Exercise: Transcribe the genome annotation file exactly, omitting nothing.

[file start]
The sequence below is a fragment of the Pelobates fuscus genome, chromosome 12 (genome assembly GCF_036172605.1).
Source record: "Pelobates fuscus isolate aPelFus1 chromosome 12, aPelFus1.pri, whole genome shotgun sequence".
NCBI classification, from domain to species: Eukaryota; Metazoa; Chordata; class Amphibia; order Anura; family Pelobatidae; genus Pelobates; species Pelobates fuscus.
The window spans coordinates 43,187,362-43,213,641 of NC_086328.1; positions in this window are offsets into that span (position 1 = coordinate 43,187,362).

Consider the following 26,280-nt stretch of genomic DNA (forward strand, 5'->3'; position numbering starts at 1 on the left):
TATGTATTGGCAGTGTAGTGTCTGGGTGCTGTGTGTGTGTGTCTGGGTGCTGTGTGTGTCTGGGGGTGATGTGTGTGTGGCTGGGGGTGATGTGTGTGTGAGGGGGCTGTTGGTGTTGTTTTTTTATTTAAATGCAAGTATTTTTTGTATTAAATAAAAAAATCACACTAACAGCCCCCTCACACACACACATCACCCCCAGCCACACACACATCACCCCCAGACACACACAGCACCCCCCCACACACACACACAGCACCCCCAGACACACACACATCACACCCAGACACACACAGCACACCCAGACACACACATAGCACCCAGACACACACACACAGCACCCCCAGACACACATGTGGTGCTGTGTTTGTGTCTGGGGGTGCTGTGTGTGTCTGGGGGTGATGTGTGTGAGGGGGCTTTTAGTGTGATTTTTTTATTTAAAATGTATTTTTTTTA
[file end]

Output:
The sequence below is a fragment of the Pelobates fuscus genome, chromosome 12 (genome assembly GCF_036172605.1).
Source record: "Pelobates fuscus isolate aPelFus1 chromosome 12, aPelFus1.pri, whole genome shotgun sequence".
NCBI classification, from domain to species: Eukaryota; Metazoa; Chordata; class Amphibia; order Anura; family Pelobatidae; genus Pelobates; species Pelobates fuscus.
The window spans coordinates 43,187,362-43,213,641 of NC_086328.1; positions in this window are offsets into that span (position 1 = coordinate 43,187,362).

Consider the following 26,280-nt stretch of genomic DNA (forward strand, 5'->3'; position numbering starts at 1 on the left):
TATGTATTGGCAGTGTAGTGTCTGGGTGCTGTGTGTGTGTGTCTGGGTGCTGTGTGTGTCTGGGGGTGATGTGTGTGTGGCTGGGGGTGATGTGTGTGTGAGGGGGCTGTTGGTGTTGTTTTTTTATTTAAATGCAAGTATTTTTTGTATTAAATAAAAAAATCACACTAACAGCCCCCTCACACACACACATCACCCCCAGCCACACACACATCACCCCCAGACACACACAGCACCCCCCCACACACACACACAGCACCCCCAGACACACACACATCACACCCAGACACACACAGCACACCCAGACACACACATAGCACCCAGACACACACACACAGCACCCCCAGACACACATGTGGTGCTGTGTTTGTGTCTGGGGGTGCTGTGTGTGTCTGGGGGTGATGTGTGTGAGGGGGCTTTTAGTGTGATTTTTTTATTTAAAATGTATTTTTTTTA